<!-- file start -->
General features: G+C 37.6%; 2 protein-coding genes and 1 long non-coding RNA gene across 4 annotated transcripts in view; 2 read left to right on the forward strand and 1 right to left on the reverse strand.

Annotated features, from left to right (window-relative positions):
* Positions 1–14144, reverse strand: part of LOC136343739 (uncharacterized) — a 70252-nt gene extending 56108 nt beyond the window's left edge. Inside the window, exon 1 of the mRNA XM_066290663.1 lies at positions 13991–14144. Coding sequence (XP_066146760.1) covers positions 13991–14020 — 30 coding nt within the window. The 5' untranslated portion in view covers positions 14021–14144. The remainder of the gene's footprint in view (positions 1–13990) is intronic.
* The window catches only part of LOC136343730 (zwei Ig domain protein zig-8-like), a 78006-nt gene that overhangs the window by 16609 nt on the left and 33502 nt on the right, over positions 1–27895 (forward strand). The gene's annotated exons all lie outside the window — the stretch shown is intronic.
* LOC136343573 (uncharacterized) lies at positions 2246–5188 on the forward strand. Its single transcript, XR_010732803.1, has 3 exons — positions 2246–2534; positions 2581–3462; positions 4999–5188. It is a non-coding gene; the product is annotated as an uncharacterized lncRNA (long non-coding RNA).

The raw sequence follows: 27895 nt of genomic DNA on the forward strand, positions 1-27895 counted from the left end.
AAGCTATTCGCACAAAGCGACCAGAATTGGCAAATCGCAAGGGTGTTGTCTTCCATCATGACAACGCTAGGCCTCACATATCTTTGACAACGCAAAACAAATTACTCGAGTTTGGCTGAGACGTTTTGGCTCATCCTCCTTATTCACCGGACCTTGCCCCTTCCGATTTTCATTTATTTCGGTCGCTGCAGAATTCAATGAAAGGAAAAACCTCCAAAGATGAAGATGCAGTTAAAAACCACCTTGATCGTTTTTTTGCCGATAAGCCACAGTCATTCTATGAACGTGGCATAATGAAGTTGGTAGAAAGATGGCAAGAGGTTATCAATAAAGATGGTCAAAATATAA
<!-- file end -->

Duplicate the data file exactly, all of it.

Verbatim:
General features: G+C 37.6%; 2 protein-coding genes and 1 long non-coding RNA gene across 4 annotated transcripts in view; 2 read left to right on the forward strand and 1 right to left on the reverse strand.

Annotated features, from left to right (window-relative positions):
* Positions 1–14144, reverse strand: part of LOC136343739 (uncharacterized) — a 70252-nt gene extending 56108 nt beyond the window's left edge. Inside the window, exon 1 of the mRNA XM_066290663.1 lies at positions 13991–14144. Coding sequence (XP_066146760.1) covers positions 13991–14020 — 30 coding nt within the window. The 5' untranslated portion in view covers positions 14021–14144. The remainder of the gene's footprint in view (positions 1–13990) is intronic.
* The window catches only part of LOC136343730 (zwei Ig domain protein zig-8-like), a 78006-nt gene that overhangs the window by 16609 nt on the left and 33502 nt on the right, over positions 1–27895 (forward strand). The gene's annotated exons all lie outside the window — the stretch shown is intronic.
* LOC136343573 (uncharacterized) lies at positions 2246–5188 on the forward strand. Its single transcript, XR_010732803.1, has 3 exons — positions 2246–2534; positions 2581–3462; positions 4999–5188. It is a non-coding gene; the product is annotated as an uncharacterized lncRNA (long non-coding RNA).

The raw sequence follows: 27895 nt of genomic DNA on the forward strand, positions 1-27895 counted from the left end.
AAGCTATTCGCACAAAGCGACCAGAATTGGCAAATCGCAAGGGTGTTGTCTTCCATCATGACAACGCTAGGCCTCACATATCTTTGACAACGCAAAACAAATTACTCGAGTTTGGCTGAGACGTTTTGGCTCATCCTCCTTATTCACCGGACCTTGCCCCTTCCGATTTTCATTTATTTCGGTCGCTGCAGAATTCAATGAAAGGAAAAACCTCCAAAGATGAAGATGCAGTTAAAAACCACCTTGATCGTTTTTTTGCCGATAAGCCACAGTCATTCTATGAACGTGGCATAATGAAGTTGGTAGAAAGATGGCAAGAGGTTATCAATAAAGATGGTCAAAATATAA